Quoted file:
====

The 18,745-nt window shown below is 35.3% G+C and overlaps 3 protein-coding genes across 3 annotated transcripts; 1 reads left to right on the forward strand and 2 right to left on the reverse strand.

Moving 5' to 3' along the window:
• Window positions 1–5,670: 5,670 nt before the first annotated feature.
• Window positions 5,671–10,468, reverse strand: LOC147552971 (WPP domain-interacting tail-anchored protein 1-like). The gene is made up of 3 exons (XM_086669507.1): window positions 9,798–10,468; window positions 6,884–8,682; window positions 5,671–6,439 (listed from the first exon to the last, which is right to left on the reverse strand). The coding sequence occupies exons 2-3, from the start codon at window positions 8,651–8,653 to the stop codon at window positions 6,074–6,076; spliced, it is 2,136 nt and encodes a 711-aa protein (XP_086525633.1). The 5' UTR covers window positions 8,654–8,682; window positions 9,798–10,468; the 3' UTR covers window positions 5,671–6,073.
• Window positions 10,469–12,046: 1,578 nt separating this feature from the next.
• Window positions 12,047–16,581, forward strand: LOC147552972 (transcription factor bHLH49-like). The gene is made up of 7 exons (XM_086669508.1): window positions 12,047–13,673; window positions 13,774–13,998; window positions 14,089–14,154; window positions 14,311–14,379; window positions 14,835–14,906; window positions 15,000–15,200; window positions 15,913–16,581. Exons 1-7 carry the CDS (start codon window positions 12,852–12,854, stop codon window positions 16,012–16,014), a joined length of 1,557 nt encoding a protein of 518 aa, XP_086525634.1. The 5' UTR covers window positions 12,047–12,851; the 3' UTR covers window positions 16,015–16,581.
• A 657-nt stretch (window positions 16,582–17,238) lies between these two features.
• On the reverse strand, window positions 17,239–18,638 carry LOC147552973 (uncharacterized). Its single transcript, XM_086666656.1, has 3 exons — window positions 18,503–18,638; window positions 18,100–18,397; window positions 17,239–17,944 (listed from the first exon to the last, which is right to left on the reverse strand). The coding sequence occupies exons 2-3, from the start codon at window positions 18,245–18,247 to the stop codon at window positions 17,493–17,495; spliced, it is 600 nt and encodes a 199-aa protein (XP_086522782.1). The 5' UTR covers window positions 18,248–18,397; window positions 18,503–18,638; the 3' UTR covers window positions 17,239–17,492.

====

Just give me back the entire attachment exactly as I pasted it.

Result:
The 18,745-nt window shown below is 35.3% G+C and overlaps 3 protein-coding genes across 3 annotated transcripts; 1 reads left to right on the forward strand and 2 right to left on the reverse strand.

Moving 5' to 3' along the window:
• Window positions 1–5,670: 5,670 nt before the first annotated feature.
• Window positions 5,671–10,468, reverse strand: LOC147552971 (WPP domain-interacting tail-anchored protein 1-like). The gene is made up of 3 exons (XM_086669507.1): window positions 9,798–10,468; window positions 6,884–8,682; window positions 5,671–6,439 (listed from the first exon to the last, which is right to left on the reverse strand). The coding sequence occupies exons 2-3, from the start codon at window positions 8,651–8,653 to the stop codon at window positions 6,074–6,076; spliced, it is 2,136 nt and encodes a 711-aa protein (XP_086525633.1). The 5' UTR covers window positions 8,654–8,682; window positions 9,798–10,468; the 3' UTR covers window positions 5,671–6,073.
• Window positions 10,469–12,046: 1,578 nt separating this feature from the next.
• Window positions 12,047–16,581, forward strand: LOC147552972 (transcription factor bHLH49-like). The gene is made up of 7 exons (XM_086669508.1): window positions 12,047–13,673; window positions 13,774–13,998; window positions 14,089–14,154; window positions 14,311–14,379; window positions 14,835–14,906; window positions 15,000–15,200; window positions 15,913–16,581. Exons 1-7 carry the CDS (start codon window positions 12,852–12,854, stop codon window positions 16,012–16,014), a joined length of 1,557 nt encoding a protein of 518 aa, XP_086525634.1. The 5' UTR covers window positions 12,047–12,851; the 3' UTR covers window positions 16,015–16,581.
• A 657-nt stretch (window positions 16,582–17,238) lies between these two features.
• On the reverse strand, window positions 17,239–18,638 carry LOC147552973 (uncharacterized). Its single transcript, XM_086666656.1, has 3 exons — window positions 18,503–18,638; window positions 18,100–18,397; window positions 17,239–17,944 (listed from the first exon to the last, which is right to left on the reverse strand). The coding sequence occupies exons 2-3, from the start codon at window positions 18,245–18,247 to the stop codon at window positions 17,493–17,495; spliced, it is 600 nt and encodes a 199-aa protein (XP_086522782.1). The 5' UTR covers window positions 18,248–18,397; window positions 18,503–18,638; the 3' UTR covers window positions 17,239–17,492.